“He’s done as well as he can on that, but he’s way behind, no doubt about that,” Steward told the judge.
Avenatti was one of President Trump’s fiercest critics on cable news for months after Daniels went public in 2018 with her allegation that Trump had paid her $130,000 to keep quiet about their alleged one-night stand. Avenatti briefly considered running for president but since then has been mired in legal and financial troubles.
After the Nike case concludes, he will face a second federal trial in New York on charges that he stole from Daniels by skimming money from her deal to write a memoir detailing her alleged affair with Trump.
After that, Avenatti is to be tried in Santa Ana federal court on the most sweeping of the three cases. He is accused of fraud, perjury, failure to pay taxes, embezzlement and other financial crimes. Prosecutors allege he stole millions of dollars from five clients and used a tangle of shell companies and bank accounts to cover up the theft.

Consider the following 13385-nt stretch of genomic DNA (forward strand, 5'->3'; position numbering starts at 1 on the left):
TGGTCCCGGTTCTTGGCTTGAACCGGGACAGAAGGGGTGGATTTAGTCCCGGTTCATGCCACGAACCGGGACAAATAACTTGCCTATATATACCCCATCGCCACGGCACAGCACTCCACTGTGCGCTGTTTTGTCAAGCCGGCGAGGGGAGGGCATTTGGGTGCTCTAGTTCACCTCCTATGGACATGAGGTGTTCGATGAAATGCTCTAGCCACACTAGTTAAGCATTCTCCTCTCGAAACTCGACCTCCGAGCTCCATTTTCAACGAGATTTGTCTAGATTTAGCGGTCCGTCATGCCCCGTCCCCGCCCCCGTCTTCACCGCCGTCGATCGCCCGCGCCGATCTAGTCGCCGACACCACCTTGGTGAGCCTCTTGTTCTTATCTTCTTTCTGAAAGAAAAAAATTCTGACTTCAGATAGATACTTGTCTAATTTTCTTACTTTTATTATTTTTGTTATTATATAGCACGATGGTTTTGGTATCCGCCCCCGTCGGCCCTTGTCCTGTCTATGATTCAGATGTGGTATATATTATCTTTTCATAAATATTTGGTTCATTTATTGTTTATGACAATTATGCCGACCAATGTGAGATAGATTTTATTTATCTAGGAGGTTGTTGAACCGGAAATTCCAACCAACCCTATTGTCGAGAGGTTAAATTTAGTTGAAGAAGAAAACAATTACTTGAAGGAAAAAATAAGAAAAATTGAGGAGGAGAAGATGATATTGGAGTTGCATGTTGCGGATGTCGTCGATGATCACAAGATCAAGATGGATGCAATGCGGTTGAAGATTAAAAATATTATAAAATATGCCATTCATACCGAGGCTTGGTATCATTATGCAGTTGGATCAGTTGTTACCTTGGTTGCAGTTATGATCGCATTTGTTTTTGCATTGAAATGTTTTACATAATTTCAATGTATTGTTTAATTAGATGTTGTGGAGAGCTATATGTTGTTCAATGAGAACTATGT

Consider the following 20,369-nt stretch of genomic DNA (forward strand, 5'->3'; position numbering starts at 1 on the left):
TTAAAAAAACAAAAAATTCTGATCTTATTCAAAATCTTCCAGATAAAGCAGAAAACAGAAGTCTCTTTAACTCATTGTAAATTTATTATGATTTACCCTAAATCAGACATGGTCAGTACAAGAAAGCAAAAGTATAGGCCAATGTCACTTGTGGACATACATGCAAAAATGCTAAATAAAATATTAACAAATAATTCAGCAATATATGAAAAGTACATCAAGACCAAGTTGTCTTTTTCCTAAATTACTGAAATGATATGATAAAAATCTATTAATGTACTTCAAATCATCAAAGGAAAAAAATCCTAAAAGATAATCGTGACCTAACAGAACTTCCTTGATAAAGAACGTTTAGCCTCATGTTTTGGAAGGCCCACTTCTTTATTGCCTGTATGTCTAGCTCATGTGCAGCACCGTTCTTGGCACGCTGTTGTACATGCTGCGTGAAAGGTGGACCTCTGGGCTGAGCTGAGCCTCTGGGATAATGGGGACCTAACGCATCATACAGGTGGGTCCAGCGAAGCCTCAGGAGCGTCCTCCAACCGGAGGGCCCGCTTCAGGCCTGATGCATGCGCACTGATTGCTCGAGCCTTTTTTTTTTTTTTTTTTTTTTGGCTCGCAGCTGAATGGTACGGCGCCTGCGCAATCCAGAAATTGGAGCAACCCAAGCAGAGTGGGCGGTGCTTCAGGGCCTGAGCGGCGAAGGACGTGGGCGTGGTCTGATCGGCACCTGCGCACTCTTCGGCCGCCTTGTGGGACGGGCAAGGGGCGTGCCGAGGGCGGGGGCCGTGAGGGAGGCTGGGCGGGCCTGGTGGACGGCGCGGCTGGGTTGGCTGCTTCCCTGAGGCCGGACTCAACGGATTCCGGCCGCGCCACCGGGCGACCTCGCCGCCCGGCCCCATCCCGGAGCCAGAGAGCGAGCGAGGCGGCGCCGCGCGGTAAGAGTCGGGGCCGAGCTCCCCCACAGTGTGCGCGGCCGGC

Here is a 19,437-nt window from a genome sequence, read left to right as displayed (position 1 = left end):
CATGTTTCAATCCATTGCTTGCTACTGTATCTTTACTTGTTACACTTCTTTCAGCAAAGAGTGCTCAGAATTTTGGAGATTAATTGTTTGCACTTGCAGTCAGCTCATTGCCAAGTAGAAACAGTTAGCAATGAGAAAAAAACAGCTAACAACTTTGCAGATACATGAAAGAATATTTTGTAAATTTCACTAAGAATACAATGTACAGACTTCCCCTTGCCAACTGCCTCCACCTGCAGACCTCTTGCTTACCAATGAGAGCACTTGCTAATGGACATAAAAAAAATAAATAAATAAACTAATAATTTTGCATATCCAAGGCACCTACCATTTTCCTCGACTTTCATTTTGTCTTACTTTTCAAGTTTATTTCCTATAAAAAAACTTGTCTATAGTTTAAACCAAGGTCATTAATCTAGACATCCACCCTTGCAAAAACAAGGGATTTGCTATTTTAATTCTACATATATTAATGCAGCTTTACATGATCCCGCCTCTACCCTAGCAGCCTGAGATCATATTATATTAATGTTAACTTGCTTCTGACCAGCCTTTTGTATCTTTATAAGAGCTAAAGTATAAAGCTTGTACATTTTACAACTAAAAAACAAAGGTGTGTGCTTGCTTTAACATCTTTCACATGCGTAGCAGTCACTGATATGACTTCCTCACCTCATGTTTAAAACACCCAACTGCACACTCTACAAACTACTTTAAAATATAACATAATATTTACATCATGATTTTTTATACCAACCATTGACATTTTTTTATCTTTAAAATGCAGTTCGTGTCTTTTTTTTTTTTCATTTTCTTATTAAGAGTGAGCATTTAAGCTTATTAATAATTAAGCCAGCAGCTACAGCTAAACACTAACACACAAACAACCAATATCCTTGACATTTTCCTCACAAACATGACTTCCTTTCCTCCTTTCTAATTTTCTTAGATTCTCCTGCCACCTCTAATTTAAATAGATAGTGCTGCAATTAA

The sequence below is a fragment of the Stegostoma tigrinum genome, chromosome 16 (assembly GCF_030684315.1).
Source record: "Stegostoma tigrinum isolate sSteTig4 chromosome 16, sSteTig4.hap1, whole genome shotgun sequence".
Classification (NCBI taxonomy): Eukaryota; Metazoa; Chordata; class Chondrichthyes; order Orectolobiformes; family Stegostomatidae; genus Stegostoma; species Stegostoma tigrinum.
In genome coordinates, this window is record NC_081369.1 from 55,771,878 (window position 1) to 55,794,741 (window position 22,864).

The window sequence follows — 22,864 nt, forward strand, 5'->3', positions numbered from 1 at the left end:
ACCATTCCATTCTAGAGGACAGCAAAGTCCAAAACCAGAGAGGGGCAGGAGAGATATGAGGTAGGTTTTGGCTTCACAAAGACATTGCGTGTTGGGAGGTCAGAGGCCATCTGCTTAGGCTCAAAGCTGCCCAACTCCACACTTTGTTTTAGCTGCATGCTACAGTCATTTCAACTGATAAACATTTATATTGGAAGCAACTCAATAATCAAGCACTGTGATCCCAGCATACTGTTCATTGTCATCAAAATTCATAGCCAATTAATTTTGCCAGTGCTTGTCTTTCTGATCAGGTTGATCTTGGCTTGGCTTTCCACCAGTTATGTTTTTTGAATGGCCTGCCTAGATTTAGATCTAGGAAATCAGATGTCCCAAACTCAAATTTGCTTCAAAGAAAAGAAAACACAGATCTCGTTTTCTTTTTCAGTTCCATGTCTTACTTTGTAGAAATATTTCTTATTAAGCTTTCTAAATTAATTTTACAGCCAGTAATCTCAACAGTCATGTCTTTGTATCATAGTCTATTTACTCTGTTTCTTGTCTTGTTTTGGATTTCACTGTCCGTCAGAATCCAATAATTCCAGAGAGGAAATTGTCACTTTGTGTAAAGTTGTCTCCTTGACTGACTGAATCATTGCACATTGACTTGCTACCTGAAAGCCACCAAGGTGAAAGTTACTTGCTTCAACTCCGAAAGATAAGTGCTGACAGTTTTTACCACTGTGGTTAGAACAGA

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In the new court papers, prosecutors describe elaborate steps Avenatti allegedly took to hide the $1 million he received five weeks after his arrest last year by shifting it through multiple bank accounts and splitting it into a carefully timed sequence of cashier’s checks.
Avenatti used the money to cover rent on his luxury apartment in Century City, pay his legal bills and buy a $50,000 Mercedes-Benz, according to the court documents.
He initially tried to buy the car in his own name but then worked with his first ex-wife, Christine Avenatti Carlin, to put it in her name instead, prosecutors allege. He drew from the $1 million to pay his personal driver, they said.